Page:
The independent data office said the sharp contraction was slightly less agonizing than the first quarter annual rate of retreat of 6.5 percent.
Still, data points to a long-term recession that is, arguably, a depression, The New York Times reported Monday.
As of May, the unemployment rate reached 23.1 percent, up from 22.6 percent in April.
The country, meanwhile, has seen negative growth in its economy since 2008. The economy is 18 percent smaller than it was at the time Lehman Brothers bank failed -- that failure an international symbol of the almost global financial meltdown.
Now tied to a $160 billion international lifeline for the Greek government, Prime Minister Antonis Samaras is proposing further spending cuts to meet the demands of the so-called troika, the European Central Bank, European Commission and International Monetary Fund, which is demanding budget discipline as terms for the loans.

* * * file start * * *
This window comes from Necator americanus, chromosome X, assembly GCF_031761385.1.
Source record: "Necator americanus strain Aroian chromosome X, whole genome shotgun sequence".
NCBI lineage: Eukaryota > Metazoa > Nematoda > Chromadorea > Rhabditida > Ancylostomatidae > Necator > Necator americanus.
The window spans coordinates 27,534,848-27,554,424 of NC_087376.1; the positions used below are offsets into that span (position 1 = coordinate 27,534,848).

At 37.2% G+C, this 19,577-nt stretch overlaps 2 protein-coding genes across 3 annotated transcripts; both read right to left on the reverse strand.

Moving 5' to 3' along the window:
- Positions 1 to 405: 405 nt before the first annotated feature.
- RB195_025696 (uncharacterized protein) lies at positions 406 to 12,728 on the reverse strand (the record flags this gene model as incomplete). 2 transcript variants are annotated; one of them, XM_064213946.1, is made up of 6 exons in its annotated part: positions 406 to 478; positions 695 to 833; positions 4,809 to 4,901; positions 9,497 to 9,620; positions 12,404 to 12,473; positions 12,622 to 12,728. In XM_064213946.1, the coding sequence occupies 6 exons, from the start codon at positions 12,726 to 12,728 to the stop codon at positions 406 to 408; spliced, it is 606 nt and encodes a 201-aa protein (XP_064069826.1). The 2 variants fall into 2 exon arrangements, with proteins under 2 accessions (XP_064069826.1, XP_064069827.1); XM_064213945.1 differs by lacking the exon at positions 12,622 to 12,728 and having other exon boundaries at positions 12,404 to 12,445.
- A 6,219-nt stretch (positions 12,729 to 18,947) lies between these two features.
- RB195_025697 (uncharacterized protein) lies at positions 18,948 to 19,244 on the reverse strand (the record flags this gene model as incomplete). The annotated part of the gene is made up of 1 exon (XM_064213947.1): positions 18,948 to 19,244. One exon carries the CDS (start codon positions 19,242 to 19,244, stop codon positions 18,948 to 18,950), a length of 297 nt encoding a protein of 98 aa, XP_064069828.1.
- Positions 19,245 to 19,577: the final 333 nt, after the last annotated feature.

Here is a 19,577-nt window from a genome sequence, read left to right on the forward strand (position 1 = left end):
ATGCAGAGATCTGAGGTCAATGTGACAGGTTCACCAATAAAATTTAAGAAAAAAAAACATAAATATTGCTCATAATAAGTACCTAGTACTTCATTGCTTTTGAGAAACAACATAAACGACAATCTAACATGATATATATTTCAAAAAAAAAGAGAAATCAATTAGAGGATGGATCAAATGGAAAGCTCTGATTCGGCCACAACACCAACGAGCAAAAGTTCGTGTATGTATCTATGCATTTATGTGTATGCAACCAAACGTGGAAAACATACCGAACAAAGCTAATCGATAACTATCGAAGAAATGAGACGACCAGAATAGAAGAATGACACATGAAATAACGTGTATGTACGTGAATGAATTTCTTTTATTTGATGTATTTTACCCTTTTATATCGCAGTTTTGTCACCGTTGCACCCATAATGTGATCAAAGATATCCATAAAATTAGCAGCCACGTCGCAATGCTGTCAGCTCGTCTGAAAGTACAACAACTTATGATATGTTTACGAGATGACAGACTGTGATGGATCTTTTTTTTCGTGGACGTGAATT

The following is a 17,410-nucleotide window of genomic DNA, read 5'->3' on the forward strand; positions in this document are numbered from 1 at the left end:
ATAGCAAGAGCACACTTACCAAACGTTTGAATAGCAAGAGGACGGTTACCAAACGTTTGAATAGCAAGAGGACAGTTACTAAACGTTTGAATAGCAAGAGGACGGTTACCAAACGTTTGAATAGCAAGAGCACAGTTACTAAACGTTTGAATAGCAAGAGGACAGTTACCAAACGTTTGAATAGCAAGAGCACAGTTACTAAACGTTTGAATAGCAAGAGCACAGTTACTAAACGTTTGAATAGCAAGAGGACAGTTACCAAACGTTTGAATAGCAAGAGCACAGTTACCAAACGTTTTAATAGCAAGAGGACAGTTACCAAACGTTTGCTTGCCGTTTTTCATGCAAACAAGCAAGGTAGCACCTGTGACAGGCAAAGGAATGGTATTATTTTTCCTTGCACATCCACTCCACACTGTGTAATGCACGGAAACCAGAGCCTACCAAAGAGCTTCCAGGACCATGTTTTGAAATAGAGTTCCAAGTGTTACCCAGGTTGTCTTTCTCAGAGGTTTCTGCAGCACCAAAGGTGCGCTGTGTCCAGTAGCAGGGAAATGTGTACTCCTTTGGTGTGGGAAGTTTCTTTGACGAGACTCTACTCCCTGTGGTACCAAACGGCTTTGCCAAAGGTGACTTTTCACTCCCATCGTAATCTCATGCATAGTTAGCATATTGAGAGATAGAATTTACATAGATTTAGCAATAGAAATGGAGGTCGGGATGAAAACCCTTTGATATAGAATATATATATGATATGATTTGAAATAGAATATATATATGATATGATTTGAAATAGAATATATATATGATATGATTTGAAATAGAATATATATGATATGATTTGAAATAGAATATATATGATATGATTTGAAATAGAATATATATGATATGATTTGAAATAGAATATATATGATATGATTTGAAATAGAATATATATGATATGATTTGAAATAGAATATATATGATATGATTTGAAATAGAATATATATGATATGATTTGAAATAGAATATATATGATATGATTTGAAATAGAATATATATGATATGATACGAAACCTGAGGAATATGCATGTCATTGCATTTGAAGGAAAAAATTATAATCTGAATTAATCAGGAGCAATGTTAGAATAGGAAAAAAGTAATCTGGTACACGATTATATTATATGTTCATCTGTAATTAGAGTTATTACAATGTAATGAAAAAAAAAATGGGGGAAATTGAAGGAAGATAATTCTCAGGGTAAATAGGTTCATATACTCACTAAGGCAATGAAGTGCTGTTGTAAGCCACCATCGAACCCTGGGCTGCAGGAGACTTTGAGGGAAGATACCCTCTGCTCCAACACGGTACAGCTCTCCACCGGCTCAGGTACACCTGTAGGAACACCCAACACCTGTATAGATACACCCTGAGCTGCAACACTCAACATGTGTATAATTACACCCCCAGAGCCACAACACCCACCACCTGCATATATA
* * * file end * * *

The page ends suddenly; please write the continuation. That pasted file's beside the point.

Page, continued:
In March, the government said it would trim the government deficit to 7.3 percent of the gross domestic product in 2012 and to 4.6 percent in 2013.
Some economists fear the repeated spending cuts have created a vicious downward spiral, as government support for the economy is in retreat, which creates a smaller economy that prompts less in tax revenues.
Economist Sarah Hewin at the Standard Chartered Bank in London said the second quarter was especially bumpy with two parliamentary elections required to form a new coalition government.
She also said the tourism industry was in better shape than previously thought, providing hope to some Greek businesses.